Thursday, December 9, 2021

12 villages of Ladakh get 24X7 piped water connection


Villages of Leh have been witnessing rapid development and achieving a new feat, 12 out of 60 villages of Leh have become Har Ghar Jal as every rural house in these remote villages are getting assured tap water supply.

Due to the tough terrains, much of the region remains snowbound where the winds are freezing and the cell phone connectivity is patchy. To get the proper water supply, running motor equipment and monitoring sensors requires power, most villages lacked electricity, which made delivery of functional piped water system unfeasible. To tackle the problem, engineers in Leh have built solar power units. Now, villages along the Line of Actual Control(LAC) along the India-China border are being covered on a priority, officials said.

Prioritising clean water supply:

Indians’ health depends on a growing network of piped drinking water. According to researchers Subitha Lakshminarayanan and Ramakrishnan Jayalakshmy of Puducherry’s Jawaharlal Institute of Postgraduate Medical Education and Research and Indira Gandhi Medical College, respectively, poor-quality water is the main cause of diseases like diarrhea, which is the country’s third leading cause of childhood mortality.


To improve the lives of people, Jal Jeevan Mission has been implemented with speed so that every household has the provision of an assured tap water supply by 2024. In the national effort to deliver piped water, several locations, such as Leh in the northern Union territory of Ladakh, have faced challenges due to its hard topography. Aside from that, the region is under increased military surveillance due to a simmering border conflict with China. Another is there was no proper road connectivity in one of these isolated villages, ferrying personnel and equipment to seek a sustainable water source and install the pipeline network was the most difficult to operate.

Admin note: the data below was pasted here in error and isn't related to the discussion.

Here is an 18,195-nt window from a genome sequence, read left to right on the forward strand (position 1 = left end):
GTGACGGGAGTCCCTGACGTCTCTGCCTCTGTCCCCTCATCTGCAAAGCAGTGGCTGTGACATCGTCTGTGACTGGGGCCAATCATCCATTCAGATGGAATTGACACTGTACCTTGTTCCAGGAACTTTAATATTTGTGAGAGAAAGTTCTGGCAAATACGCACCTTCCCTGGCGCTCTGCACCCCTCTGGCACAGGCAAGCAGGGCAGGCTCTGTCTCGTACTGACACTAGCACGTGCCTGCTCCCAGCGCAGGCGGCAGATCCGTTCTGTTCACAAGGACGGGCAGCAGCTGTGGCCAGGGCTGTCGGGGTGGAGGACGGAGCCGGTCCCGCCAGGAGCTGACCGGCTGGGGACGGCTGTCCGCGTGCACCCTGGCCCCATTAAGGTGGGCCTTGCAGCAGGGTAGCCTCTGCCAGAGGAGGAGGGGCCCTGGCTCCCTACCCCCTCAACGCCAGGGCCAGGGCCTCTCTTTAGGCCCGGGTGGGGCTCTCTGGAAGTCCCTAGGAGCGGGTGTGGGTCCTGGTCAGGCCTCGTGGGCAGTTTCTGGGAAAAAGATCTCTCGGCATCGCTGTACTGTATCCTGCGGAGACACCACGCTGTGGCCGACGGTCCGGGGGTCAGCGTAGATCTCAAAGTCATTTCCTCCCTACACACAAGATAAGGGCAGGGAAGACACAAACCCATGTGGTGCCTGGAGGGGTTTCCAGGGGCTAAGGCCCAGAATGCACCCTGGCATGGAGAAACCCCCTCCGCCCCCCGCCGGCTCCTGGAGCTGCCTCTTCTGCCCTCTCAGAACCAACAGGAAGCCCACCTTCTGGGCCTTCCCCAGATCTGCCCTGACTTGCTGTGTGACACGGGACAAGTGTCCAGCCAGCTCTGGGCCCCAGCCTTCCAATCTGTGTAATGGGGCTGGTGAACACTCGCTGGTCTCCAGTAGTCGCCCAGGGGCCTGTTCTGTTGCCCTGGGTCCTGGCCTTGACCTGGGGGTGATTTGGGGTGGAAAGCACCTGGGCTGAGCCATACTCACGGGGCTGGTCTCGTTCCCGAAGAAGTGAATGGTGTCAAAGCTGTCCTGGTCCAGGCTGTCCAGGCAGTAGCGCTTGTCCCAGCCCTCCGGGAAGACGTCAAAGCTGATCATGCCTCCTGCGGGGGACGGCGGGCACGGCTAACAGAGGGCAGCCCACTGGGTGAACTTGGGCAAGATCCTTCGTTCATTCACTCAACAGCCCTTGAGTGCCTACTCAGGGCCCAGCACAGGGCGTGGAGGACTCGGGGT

Out of 24,767 households, 5,425 households now have tapped water in Leh. The Union Budget had allotted ₹10,001 crore in 2019-20 under the national rural drinking water mission. In 2020-21, ₹11,500 crore was provided. This was increased in the Union budget of 2021-22 which allotted ₹50,000 crores for the mission.

Overall, experts suggest that maintaining the sustainability of water supply sources is a major problem for the programme. Villages connected to water sources in past attempts to offer drinking water supply have returned to “no-water” status after a few years due to water shortages. Maintaining sustainability will necessitate action on a variety of fronts like groundwater recharging, water conservation, and, most importantly, reducing the abuse of water in agriculture, which consumes 90% of the available supply due to inefficient cultivation.

The Jal Jeevan Mission is focused on a community-based approach to water, with comprehensive information, education, and communication as a key component. JJM aims to create a Jan Andolan for water, making it a top priority for all. The scheme was launched in 2019 with a total outlay of Rs 3.60 lakh Crore.

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